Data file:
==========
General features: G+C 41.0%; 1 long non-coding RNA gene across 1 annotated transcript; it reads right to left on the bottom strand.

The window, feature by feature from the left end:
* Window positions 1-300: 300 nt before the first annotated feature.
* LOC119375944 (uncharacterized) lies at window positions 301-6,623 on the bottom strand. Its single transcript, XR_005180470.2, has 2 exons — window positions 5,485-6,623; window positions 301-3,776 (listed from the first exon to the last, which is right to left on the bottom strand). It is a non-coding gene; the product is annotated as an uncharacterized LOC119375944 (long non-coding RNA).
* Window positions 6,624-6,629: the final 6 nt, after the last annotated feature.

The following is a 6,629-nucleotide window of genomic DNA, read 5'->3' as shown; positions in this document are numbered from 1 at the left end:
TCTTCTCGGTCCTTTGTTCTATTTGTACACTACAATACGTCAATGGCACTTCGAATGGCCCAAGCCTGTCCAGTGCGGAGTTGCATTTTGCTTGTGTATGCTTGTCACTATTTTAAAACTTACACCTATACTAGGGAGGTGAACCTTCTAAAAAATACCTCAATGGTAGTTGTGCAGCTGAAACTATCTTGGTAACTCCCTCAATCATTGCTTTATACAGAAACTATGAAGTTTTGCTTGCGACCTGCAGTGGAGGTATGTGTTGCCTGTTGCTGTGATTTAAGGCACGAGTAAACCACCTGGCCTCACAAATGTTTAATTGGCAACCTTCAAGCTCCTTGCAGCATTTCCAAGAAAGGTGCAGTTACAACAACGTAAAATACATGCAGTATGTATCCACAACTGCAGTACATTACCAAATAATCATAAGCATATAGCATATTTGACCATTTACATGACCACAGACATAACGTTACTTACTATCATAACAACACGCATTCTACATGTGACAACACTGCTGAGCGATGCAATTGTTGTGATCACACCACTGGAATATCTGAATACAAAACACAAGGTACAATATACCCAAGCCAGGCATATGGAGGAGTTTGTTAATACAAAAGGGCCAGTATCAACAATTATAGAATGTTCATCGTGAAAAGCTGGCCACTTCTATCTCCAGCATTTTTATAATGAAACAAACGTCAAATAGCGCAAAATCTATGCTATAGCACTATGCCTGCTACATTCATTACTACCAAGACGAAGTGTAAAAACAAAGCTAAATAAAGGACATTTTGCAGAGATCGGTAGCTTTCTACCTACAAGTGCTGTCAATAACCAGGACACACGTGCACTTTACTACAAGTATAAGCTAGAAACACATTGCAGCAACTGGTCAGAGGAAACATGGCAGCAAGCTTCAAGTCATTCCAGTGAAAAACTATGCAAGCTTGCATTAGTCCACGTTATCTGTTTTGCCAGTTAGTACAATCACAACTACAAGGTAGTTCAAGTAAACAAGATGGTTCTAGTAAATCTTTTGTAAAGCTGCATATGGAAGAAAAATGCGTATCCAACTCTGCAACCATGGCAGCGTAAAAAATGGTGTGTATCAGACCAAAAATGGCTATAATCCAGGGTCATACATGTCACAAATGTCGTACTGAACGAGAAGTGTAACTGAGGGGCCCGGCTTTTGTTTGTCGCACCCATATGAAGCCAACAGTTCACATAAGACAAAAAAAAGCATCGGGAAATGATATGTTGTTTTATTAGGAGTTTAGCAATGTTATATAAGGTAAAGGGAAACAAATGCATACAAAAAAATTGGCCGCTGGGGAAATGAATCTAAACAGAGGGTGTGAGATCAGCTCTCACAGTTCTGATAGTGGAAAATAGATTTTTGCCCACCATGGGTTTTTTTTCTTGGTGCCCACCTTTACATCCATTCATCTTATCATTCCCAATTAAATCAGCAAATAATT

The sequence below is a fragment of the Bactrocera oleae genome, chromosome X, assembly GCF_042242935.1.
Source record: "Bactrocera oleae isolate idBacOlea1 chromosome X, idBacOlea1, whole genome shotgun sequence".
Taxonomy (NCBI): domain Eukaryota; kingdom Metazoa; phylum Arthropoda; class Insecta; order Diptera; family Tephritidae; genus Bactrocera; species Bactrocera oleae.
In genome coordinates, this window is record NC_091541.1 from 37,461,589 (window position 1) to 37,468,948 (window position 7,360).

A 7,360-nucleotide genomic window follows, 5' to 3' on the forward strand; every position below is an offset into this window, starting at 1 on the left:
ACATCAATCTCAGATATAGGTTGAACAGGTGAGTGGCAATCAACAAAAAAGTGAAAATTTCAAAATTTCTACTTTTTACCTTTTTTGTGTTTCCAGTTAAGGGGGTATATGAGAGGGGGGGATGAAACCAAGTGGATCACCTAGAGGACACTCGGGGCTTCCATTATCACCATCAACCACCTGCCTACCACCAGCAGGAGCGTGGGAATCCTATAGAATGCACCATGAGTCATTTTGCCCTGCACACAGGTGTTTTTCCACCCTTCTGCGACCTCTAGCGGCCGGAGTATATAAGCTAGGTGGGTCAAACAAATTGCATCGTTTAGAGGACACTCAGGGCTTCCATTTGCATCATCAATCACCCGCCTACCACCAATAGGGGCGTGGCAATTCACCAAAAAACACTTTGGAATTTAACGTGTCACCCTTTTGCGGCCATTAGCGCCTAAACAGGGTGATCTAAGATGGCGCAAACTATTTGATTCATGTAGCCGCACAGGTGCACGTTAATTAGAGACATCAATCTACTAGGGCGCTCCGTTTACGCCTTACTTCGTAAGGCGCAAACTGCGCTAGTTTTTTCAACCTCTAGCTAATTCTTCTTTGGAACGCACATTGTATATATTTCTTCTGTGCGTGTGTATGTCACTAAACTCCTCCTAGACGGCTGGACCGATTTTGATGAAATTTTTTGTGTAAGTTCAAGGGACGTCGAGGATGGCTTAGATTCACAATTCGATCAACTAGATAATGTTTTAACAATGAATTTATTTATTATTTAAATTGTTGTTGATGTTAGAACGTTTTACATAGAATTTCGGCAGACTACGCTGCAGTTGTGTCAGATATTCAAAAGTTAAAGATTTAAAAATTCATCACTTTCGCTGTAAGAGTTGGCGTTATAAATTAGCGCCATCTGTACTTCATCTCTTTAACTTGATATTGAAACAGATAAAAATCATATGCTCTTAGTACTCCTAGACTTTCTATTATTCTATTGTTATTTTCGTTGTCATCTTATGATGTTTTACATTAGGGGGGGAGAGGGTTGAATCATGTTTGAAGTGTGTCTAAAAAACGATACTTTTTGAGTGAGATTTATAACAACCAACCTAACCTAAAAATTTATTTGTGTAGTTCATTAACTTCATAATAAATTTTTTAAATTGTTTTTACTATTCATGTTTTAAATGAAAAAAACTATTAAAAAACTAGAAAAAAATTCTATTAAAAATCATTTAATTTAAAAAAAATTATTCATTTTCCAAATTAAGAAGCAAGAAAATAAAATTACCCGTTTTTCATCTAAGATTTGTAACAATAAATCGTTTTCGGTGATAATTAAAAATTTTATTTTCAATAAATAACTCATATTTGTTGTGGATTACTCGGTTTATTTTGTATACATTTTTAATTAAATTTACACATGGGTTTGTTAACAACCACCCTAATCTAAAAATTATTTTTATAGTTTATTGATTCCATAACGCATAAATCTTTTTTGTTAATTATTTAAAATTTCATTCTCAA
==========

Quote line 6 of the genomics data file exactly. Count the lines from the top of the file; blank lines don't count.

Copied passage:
The following is a 6,629-nucleotide window of genomic DNA, read 5'->3' as shown; positions in this document are numbered from 1 at the left end: